Humphrys: “Yeah but you know how Israel will respond to that, don’t you? Because Israel would say the world community – put the word in quotation marks if you like – is weighted against us. People hate us for…because we are Israel and we lose the propaganda battle all the time.”

Gunness: “John, I’m sorry – I’m not on this programme to answer for Israel. As I say it’s…”

Humphrys: “No I understand but I mean you’re making the case for sanctions, at least for an investigation to be undertaken into Israel’s actions. I’m trying to put to you what they would say if they were here.”

Gunness: “John, it was you that used the word sanctions. I’m not making the case for sanctions. Can we please be very clear. I have not come on…”

Humphrys: “OK; you want an investigation.”

Listeners then heard that UNRWA condemned Hamas rocket fire – four years ago. They did not however hear that some 200 projectiles had been fired at Israeli communities in just over 24 hours.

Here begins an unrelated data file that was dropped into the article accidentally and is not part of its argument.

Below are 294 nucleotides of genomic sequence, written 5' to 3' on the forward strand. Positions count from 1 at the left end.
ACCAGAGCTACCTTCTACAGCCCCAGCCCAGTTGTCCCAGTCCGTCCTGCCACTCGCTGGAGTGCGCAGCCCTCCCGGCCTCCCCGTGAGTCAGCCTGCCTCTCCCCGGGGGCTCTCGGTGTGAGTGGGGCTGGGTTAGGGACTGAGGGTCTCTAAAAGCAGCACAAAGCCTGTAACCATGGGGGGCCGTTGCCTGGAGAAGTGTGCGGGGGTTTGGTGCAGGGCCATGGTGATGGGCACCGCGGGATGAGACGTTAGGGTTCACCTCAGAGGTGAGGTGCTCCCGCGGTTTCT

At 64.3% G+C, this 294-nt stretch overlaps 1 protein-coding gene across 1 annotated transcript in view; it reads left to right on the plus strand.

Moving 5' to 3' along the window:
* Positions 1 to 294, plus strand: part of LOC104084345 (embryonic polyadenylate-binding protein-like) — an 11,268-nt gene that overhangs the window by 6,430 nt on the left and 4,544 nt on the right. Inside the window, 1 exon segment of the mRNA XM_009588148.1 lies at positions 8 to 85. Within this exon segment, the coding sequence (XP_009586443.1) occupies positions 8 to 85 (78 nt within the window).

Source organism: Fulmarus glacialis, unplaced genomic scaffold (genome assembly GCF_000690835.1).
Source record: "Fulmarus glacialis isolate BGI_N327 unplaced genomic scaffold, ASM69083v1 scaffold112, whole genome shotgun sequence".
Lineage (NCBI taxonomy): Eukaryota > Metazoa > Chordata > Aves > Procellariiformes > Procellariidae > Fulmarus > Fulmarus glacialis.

Gunness: “The UN Secretary General has called for a transparent and an independent investigation into the killings that have taken place in Gaza since the end of March. I don’t think that is an unreasonable thing for the United Nations to call for. We have condemned the rockets coming out of Gaza. We have condemned Hamas rockets. We didn’t do it from the comfort of our offices in London or Tel Aviv or New York or Washington. Our Commissioner General did it from inside Gaza while the war raged in 2014. So let’s bat that old canard…”

Humphrys: “Alright.”

Gunness: “UNRWA condemns these rockets in the strongest possible terms but at the same time we condemn the killing of teenagers – UNRWA teenagers. They have a dignity and a destiny that must be protected and nurtured and that is why we condemn those killings.”

After that five-minute long unchallenged tirade from Gunness, Humphrys moved on to a report from the BBC’s Tom Bateman. Whether or not listeners to BBC Radio 4 then got to hear the crucial information and context entirely missing from the first five minutes of this item – and how Chris Gunness’ propaganda was later recycled – will be discussed in part two of this post.